President Donald Trump said he was postponing the imposition of 5% extra tariffs on Chinese goods by two weeks, a move that delays the next escalation of the trade war and brightens the backdrop for upcoming trade negotiations.
“At the request of the Vice Premier of China, Liu He, and due to the fact that the People’s Republic of China will be celebrating their 70th Anniversary on October 1st, we have agreed, as a gesture of good will, to move the increased Tariffs on 250 Billion Dollars worth of goods (25% to 30%), from October 1st to October 15th,” Trump wrote on Twitter late Wednesday.
S&P 500 futures climbed 0.5% and the offshore yuan strengthened 0.3% against the dollar. The yen fell.
Negotiators from the two countries are due to meet in Washington in the coming weeks to push forward talks to end the trade war that’s stretching into its second year, causing increasing economic damage. At the same time there’s little sign that substantive progress is being made on their differences, while Trump still has further tariff increases lined up.
On Wednesday, China announced a range of U.S. goods to be exempted from 25% extra tariffs put in place last year, as the government seeks to ease the impact from the trade war. While that move may create some good will in Washington, China is keeping the pressure on U.S. agricultural exports like soybeans produced in key Trump-supporting states.
Trump escalated the U.S.-China trade war in August when he announced an increase in the levy, already in effect, on $250 billion in Chinese goods to 30% from 25% starting Oct. 1. Further increases are planned for December.
The delay “shows Trump doesn’t want to increase tariffs before the trade talks in early October and it creates good conditions,” said Tommy Xie, economist at Oversea-Chinese Banking Corp. in Singapore. “It adds to the hope that there’ll be good news from the October meeting, and markets will wait and see.”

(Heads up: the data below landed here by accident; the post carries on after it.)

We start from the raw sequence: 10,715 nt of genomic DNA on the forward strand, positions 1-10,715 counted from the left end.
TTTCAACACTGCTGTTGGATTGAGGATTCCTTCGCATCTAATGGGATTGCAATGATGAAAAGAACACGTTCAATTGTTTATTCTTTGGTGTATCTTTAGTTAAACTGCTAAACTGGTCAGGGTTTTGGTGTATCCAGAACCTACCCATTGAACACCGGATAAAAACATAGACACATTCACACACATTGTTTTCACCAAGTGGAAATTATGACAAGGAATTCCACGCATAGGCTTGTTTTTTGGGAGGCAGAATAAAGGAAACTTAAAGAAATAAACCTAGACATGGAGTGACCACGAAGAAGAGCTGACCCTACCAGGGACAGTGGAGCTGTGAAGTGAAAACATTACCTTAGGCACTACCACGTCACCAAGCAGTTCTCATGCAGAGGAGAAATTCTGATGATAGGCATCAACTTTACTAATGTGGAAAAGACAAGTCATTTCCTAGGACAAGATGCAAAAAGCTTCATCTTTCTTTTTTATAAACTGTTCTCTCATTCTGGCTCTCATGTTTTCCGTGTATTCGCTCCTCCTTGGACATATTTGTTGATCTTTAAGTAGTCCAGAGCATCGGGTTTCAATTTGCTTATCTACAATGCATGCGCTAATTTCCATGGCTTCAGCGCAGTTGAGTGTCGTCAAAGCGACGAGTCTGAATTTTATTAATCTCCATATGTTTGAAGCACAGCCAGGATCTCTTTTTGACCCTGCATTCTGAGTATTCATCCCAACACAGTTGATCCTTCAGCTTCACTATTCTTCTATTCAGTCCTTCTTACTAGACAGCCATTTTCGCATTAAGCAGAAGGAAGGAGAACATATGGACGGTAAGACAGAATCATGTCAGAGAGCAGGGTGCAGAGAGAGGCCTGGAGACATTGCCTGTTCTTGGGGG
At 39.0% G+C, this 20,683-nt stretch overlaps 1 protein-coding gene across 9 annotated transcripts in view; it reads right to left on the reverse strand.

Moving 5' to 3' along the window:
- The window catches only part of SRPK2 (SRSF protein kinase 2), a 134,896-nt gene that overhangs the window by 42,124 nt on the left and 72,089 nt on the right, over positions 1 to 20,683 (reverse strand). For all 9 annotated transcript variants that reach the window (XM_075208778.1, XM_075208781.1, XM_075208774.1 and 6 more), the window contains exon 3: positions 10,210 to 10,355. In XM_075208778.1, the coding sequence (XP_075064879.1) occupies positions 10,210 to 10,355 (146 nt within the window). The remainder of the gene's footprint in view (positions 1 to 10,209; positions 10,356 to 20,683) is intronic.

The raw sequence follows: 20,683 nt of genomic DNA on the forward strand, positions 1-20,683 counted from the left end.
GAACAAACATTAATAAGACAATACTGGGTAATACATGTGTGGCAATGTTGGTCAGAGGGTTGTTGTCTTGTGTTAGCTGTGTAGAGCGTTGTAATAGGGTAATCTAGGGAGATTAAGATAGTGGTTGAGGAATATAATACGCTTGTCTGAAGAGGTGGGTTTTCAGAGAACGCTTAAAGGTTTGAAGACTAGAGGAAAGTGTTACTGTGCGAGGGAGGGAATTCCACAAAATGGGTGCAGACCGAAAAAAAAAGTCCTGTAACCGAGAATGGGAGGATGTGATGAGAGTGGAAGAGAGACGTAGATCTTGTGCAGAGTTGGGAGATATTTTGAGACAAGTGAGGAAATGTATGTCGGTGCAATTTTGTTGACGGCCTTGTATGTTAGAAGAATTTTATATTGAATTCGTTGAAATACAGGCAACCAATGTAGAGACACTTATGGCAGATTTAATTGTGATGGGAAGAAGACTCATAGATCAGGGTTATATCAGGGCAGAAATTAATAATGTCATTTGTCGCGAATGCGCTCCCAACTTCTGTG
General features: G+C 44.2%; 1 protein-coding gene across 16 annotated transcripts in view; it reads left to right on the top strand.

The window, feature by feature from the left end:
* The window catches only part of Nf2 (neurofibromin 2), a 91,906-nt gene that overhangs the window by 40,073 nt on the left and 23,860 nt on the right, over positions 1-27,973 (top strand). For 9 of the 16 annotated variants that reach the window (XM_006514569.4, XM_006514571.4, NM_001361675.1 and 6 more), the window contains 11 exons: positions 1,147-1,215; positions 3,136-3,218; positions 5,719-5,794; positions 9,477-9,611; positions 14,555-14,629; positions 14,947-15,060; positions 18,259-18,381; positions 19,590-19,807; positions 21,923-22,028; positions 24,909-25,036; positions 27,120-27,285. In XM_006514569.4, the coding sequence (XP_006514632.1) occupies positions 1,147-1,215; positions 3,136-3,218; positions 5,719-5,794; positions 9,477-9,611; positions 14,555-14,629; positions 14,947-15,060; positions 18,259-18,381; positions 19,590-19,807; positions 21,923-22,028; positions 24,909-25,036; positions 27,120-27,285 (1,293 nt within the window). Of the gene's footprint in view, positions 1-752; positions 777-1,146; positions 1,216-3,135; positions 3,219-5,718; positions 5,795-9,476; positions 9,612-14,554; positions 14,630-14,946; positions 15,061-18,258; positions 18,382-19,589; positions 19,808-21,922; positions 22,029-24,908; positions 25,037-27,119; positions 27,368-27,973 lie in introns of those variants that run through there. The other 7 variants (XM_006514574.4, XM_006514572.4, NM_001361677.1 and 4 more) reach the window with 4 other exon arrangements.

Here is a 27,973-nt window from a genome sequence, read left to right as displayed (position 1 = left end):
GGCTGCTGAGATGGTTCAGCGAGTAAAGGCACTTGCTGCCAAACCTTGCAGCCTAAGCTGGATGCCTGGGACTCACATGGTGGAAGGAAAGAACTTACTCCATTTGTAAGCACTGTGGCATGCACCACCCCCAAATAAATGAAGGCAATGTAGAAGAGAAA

Trump wanted to double tariff rates on Chinese goods last month after Beijing’s latest retaliation in the trade war before settling on a smaller increase, CNBC reported. He was outraged after he learned Aug. 23 that China had formalized plans to slap duties on $75 billion in U.S. products in response to new tariffs from Washington on Sept. 1.
Treasury Secretary Steven Mnuchin and U.S. Trade Representative Robert Lighthizer then enlisted multiple CEOs to try and thwart Trump's impulse to slap on more duties. The CEOs called Trump and warn him about the impact such a move would have on the stock market and the economy, CNBC reported.
He settled on a 5% hike in tariff rates on about $550 billion in Chinese products, which he announced in an Aug. 23 tweet after the market close. Mnuchin and White House press secretary Stephanie Grisham said Trump’s only regret was not raising tariffs higher.
Mnuchin has said the U.S. and China have a “conceptual” agreement on enforcement concerns, emphasizing positive progress already made in trade talks, which are set to resume at high levels next month.
“I think the enforcement area we at least have a conceptual, an agreement on,” Mnuchin told Fox Business Network.
He also had a warning: President Donald Trump has no problem keeping heavy tariffs on Beijing if a deal can’t be reached.
Material from Bloomberg and Reuters news services was used in this story.
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